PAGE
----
Exploding airbag probe goes beyond Takata
By CNN Wire Service.
NEW YORK (CNNMoney) -- There are two new reports of injuries caused by exploding airbags, and federal safety regulators are investigating.
What's surprising is that the airbags weren't manufactured by Takata, which has recalled a record 34 million U.S. cars for airbags that can explode and send shrapnel into drivers and front-seat passengers.
The probe suggests that there could be other flawed airbags on the road in addition to Takata's, and that regulators are responding aggressively to reports of problems .
Both airbags that exploded had inflators in them made by the same supplier, ARC Automotive. One inflator went into an airbag manufactured by parts maker Delphi, and was then put into a 2004 Kia Optima. It exploded in an accident last year. The other was put into an airbag manufactured by Key Safety Systems and installed in a 2002 Chrysler Town & Country. That explosion was back in 2009.
So far there are no new recalls tied to these problems.
The two inflators are different designs. The National Highway Traffic Safety Administration says it appears that in the Town & Country airbag, the path for the gas mixture designed to inflate the bag was blocked by an unknown object.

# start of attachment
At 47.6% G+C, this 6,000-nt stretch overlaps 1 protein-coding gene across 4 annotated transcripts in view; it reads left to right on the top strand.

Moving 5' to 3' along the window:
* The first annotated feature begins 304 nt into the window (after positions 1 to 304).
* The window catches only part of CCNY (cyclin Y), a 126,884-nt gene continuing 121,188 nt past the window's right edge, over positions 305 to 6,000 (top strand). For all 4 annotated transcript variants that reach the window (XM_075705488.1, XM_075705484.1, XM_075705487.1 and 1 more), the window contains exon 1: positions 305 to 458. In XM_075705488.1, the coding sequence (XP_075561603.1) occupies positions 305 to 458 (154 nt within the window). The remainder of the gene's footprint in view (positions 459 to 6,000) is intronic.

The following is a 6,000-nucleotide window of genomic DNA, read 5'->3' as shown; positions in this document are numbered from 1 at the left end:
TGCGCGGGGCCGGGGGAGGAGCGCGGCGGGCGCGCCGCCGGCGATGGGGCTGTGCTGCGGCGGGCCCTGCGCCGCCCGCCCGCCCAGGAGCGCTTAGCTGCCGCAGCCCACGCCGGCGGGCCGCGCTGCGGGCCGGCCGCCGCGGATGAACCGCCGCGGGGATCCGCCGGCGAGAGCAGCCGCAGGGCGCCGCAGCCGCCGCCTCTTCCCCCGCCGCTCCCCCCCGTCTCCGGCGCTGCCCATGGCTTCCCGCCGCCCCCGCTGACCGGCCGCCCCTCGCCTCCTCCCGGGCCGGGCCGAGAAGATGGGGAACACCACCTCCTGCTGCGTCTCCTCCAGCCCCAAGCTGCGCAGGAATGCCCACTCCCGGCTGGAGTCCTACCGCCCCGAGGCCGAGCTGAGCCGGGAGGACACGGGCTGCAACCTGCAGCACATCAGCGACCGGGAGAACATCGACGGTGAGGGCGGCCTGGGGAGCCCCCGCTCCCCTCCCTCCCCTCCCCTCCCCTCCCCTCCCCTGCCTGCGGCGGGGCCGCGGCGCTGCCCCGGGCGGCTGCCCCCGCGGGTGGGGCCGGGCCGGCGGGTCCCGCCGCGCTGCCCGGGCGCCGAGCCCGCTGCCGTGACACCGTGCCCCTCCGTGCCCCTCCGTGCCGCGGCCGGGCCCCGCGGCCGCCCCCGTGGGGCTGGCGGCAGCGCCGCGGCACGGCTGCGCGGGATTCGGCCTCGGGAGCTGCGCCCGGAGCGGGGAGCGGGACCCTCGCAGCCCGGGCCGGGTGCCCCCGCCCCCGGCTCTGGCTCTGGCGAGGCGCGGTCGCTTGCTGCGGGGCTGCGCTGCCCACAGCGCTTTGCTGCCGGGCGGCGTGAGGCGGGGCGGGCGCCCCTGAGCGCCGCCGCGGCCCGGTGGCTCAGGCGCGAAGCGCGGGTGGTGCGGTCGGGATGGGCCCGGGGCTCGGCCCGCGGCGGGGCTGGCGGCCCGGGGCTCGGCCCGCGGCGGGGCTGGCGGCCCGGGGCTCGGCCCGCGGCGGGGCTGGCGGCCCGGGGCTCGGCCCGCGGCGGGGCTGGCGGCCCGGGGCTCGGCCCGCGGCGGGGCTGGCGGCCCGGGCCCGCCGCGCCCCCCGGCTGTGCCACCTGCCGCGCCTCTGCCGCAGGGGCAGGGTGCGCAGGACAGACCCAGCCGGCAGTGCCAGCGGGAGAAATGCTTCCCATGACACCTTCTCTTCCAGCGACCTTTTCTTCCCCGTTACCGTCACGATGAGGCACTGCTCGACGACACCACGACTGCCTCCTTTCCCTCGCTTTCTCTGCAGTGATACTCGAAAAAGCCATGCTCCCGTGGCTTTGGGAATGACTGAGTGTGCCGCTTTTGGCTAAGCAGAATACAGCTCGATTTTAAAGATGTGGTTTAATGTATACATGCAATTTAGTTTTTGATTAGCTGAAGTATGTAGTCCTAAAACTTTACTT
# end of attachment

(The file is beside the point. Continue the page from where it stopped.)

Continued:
"Given the potential for injury and the safety-critical nature of airbags, NHTSA has opened this investigation to collect all the relevant data and determine the appropriate steps for safety," the agency said in a statement.
The agency has been criticized for not doing enough to investigate problems with exploding airbags manufactured by Takata, which have now been tied to at least eight deaths. The agency eventually pushed Takata to expand its recall in May of this year.
Fiat Chrysler and Kia both said they no longer use the type of inflators now under investigation, and both are cooperating with the probe.
Delphi sold its airbag business in 2010, said spokeswoman Kristen Kinley.
ARC Automotive did not immediately respond to a request for comment Wednesday.
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